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Marika Holland recalls that when she entered graduate school at the University of Colorado, she had "the fuzzy idea of doing something with climate." She left graduate school with a sharp focus on the role of sea ice in the climate system.
"It's an exciting field because I really like problem solving and studying complex systems to see how different parts interact," the NCAR scientist says. "And right now there's a lot of interest in the melting of sea ice due to global warming."
Sea ice forms from ocean water at high latitudes. In the Arctic region, sea ice is present all year, encompassing 4.3 to 9.3 million square miles (7-15 million square kilometers), depending on the season. In Antarctica, the ice is largely seasonal, varying between 2.4 and 12.4 million square miles (4-20 million square kilometers). Because sea ice is highly reflective, solar radiation bounces off it, keeping it cool. As the ice melts due to warmer temperatures, the reflective surface is lost. The result is a positive feedback loop that amplifies the melting process.
Marika uses computer models to analyze how sea ice fits into the climate system. She concentrates on two areas in particular: interactions between sea ice and ocean circulation patterns, and the influence of sea ice on polar climate and how this relates to global warming. "Until quite recently, most global climate models included only crude representations of sea ice," she says. "There are a lot of things that haven't been looked at yet."
Sea ice is mostly fresh water because it rejects salt back into the ocean when it freezes. When it melts, it releases that fresh water back into the system. The influx of fresh water changes the ocean's density and by extension affects its circulation patterns. "There are indications that sea ice can be important for things like the thermohaline circulation and variability in deep water," Marika says.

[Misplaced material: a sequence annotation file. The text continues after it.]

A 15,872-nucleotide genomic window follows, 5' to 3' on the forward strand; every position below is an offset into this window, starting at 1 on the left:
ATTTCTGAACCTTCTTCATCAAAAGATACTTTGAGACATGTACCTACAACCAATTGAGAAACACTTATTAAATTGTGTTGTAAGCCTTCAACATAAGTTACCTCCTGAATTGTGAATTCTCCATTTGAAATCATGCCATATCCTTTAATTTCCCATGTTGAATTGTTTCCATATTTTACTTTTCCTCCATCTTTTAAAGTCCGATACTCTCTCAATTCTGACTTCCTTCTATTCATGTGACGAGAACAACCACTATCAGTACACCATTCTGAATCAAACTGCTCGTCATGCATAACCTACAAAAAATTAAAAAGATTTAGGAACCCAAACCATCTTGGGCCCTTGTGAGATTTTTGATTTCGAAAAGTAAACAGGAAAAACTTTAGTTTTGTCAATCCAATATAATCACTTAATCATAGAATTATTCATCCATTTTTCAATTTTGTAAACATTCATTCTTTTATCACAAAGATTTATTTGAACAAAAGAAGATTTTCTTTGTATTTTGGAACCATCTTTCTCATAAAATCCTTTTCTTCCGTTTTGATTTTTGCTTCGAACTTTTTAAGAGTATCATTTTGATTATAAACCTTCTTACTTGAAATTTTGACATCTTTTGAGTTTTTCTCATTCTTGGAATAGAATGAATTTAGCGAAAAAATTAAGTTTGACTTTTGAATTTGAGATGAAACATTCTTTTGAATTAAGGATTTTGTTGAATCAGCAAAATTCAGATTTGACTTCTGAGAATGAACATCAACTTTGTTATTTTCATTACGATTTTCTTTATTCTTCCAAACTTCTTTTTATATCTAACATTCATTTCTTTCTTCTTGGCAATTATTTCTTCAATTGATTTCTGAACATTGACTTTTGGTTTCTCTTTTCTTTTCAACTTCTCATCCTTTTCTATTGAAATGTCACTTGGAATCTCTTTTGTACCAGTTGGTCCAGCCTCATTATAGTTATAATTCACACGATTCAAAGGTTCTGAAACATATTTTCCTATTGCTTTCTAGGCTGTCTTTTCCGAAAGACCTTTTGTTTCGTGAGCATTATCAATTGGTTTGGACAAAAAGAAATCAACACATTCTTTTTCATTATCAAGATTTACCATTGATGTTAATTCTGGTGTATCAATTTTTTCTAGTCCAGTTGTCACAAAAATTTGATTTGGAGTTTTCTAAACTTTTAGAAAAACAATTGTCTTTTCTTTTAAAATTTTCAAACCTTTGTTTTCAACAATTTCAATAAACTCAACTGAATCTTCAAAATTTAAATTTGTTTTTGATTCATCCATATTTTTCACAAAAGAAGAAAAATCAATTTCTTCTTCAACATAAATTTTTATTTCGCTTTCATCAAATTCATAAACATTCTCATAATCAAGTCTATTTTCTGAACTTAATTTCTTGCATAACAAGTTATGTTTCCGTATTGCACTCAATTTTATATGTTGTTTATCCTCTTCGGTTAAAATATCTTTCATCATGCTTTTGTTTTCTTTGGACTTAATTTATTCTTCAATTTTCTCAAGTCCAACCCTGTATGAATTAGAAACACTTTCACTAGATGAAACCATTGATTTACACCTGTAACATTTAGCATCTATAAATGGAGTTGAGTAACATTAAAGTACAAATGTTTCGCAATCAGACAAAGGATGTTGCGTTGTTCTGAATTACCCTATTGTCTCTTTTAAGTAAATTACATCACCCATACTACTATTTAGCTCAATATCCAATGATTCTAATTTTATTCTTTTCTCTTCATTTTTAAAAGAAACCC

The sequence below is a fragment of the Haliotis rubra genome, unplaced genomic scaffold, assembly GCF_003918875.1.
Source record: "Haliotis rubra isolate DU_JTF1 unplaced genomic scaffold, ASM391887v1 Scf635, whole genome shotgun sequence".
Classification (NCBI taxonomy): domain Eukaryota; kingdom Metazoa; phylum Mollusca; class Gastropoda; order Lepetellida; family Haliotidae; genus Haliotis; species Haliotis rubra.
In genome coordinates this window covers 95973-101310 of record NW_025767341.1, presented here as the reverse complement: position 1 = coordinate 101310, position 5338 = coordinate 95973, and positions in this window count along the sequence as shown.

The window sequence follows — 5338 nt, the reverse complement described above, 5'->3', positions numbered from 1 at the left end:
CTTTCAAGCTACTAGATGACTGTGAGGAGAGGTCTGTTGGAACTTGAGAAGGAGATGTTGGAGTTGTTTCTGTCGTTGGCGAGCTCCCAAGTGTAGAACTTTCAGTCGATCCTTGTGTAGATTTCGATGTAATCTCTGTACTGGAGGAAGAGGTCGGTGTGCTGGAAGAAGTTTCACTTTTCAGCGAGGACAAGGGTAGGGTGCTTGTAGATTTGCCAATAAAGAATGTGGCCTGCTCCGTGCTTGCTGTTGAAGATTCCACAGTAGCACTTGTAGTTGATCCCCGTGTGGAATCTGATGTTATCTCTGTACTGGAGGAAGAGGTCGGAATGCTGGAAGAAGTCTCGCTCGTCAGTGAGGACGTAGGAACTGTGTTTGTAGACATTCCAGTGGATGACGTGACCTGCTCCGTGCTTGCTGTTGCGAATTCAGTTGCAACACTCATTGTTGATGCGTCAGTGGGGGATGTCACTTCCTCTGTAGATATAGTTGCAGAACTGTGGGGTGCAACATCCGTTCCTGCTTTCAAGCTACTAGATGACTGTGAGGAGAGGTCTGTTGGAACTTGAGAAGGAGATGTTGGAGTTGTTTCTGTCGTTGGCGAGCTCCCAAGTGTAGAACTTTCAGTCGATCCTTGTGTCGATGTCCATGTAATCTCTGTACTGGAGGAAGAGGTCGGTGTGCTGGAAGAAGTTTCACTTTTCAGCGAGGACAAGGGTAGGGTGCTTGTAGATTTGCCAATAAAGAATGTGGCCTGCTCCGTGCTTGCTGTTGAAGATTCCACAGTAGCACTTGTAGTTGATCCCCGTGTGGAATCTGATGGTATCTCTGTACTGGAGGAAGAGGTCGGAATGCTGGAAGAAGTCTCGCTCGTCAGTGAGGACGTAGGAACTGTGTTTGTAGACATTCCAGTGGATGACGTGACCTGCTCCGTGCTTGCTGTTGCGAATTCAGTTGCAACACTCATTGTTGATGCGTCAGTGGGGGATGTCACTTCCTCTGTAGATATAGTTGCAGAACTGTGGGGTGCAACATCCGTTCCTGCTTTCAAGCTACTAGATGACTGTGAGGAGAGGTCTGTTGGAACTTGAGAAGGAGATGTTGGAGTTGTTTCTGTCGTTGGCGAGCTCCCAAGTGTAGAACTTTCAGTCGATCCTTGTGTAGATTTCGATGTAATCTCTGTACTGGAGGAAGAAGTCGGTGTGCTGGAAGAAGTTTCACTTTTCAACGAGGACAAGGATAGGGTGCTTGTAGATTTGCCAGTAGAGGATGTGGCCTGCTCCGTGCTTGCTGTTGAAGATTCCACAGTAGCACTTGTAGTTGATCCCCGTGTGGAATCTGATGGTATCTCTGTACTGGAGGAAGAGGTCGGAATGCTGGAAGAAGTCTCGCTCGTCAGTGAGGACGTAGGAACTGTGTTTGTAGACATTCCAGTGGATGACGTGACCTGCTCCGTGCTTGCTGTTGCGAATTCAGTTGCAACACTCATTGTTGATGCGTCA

The thermohaline circulation, a global conveyor belt driven by variations in temperature and salinity in the oceans, plays an important role in climate regulation. It transports warm, salty water from the tropics to the North Atlantic, where it releases heat into the atmosphere and warms Western Europe. As the water cools, it sinks deep into the ocean before moving southward. According to some predictions, an increase in fresh water brought on by warmer temperatures could reduce the thermohaline circulation, thereby making Western Europe colder.
Marika is also interested in the role of sea ice in polar amplification, a phenomenon in which the planet's polar regions experience enhanced warming compared to other parts of the globe. An update to the Community Climate System Model, a global climate model that provides computer simulations of Earth's past, present, and future climate, shows a strong polar amplification. "The CCSM now has one of the better sea ice models," Marika says. "I'm very interested in understanding the polar amplification."
A math major in college, Marika always liked science. Her father, Bill Holland, was also an NCAR scientist before his retirement in 1998. "Part of the reason I did well in science was because I had a good tutor at home," Marika says. "And he was an influence on me going to graduate school." Once there, Marika's graduate adviser helped nurture her fuzzy ideas about climate into her focus on sea ice.
After completing her Ph.D. in 1997, Marika began a postdoctoral appointment at the University of Victoria in British Columbia, where she began using large-scale climate models to look at the entire northern hemisphere. Two years later, she came to NCAR for another postdoctoral fellowship and then joined the scientific staff of NCAR's Climate and Global Dynamics division.
One of Marika's biggest challenges is lack of data on sea ice. Satellites didn't start measuring the extent of the ice until the late 1970s. "We only have about 30 year's worth of observations of sea ice cover, and few observations of what is under the ice," she explains. "So it's difficult to get comprehensive data sets."
Along with the challenges, Marika especially appreciates the collaborative nature of polar sciences. "There are a lot of good people to work with," she says. "And it's nice to hope that all of this has an impact."
by Nicole Gordon
September 2004, updated August 2013
The University Corporation for Atmospheric Research manages the National Center for Atmospheric Research under sponsorship by the National Science Foundation. Any opinions, findings and conclusions, or recommendations expressed in this publication are those of the author(s) and do not necessarily reflect the views of the National Science Foundation.